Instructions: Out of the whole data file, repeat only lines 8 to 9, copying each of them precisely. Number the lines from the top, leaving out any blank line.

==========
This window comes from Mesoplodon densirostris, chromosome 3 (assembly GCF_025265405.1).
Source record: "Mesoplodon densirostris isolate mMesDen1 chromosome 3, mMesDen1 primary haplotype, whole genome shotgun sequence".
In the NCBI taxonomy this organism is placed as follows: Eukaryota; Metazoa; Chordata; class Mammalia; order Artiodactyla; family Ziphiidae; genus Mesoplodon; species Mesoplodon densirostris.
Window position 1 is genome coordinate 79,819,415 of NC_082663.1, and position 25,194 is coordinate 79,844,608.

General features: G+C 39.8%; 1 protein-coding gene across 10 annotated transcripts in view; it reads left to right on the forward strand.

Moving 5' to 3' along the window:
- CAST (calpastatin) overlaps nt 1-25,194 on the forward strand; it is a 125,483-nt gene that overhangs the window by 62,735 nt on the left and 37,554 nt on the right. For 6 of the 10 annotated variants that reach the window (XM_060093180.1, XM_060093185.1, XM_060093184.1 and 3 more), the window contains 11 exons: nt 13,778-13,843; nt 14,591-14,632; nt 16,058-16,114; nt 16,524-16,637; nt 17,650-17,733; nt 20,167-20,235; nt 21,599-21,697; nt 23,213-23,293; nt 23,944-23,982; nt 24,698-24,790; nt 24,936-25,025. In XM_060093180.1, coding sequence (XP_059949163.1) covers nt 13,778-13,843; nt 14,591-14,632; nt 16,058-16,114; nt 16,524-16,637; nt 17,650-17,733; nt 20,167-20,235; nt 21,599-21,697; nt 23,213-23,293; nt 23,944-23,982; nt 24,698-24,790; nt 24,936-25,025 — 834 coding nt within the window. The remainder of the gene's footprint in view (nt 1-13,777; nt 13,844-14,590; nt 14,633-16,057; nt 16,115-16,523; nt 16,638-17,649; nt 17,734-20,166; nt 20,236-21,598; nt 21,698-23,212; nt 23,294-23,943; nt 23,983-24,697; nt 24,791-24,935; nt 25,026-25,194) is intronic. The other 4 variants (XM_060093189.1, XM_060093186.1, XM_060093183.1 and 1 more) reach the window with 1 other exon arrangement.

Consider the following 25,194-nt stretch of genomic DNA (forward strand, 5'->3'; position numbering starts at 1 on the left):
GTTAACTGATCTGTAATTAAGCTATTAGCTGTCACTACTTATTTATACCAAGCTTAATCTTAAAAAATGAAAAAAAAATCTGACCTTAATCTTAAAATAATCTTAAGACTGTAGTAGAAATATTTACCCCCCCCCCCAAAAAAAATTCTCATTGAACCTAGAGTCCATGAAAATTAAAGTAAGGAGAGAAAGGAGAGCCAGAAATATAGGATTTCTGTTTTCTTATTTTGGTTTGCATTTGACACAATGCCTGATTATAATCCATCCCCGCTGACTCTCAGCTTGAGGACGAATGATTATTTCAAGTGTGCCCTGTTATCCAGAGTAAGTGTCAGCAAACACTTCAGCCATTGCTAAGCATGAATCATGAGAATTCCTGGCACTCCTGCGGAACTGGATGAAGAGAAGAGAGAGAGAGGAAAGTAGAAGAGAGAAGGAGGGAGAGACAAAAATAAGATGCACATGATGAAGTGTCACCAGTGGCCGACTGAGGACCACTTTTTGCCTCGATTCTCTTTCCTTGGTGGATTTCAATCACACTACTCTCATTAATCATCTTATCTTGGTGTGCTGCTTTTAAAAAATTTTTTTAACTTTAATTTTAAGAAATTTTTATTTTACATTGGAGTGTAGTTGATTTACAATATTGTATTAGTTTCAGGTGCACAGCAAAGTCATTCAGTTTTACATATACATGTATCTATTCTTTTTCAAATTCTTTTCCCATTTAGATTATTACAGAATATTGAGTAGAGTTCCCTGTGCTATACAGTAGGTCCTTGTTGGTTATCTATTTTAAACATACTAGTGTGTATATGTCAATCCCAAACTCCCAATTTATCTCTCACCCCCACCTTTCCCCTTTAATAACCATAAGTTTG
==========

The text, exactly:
Consider the following 25,194-nt stretch of genomic DNA (forward strand, 5'->3'; position numbering starts at 1 on the left):
GTTAACTGATCTGTAATTAAGCTATTAGCTGTCACTACTTATTTATACCAAGCTTAATCTTAAAAAATGAAAAAAAAATCTGACCTTAATCTTAAAATAATCTTAAGACTGTAGTAGAAATATTTACCCCCCCCCCCAAAAAAAATTCTCATTGAACCTAGAGTCCATGAAAATTAAAGTAAGGAGAGAAAGGAGAGCCAGAAATATAGGATTTCTGTTTTCTTATTTTGGTTTGCATTTGACACAATGCCTGATTATAATCCATCCCCGCTGACTCTCAGCTTGAGGACGAATGATTATTTCAAGTGTGCCCTGTTATCCAGAGTAAGTGTCAGCAAACACTTCAGCCATTGCTAAGCATGAATCATGAGAATTCCTGGCACTCCTGCGGAACTGGATGAAGAGAAGAGAGAGAGAGGAAAGTAGAAGAGAGAAGGAGGGAGAGACAAAAATAAGATGCACATGATGAAGTGTCACCAGTGGCCGACTGAGGACCACTTTTTGCCTCGATTCTCTTTCCTTGGTGGATTTCAATCACACTACTCTCATTAATCATCTTATCTTGGTGTGCTGCTTTTAAAAAATTTTTTTAACTTTAATTTTAAGAAATTTTTATTTTACATTGGAGTGTAGTTGATTTACAATATTGTATTAGTTTCAGGTGCACAGCAAAGTCATTCAGTTTTACATATACATGTATCTATTCTTTTTCAAATTCTTTTCCCATTTAGATTATTACAGAATATTGAGTAGAGTTCCCTGTGCTATACAGTAGGTCCTTGTTGGTTATCTATTTTAAACATACTAGTGTGTATATGTCAATCCCAAACTCCCAATTTATCTCTCACCCCCACCTTTCCCCTTTAATAACCATAAGTTTG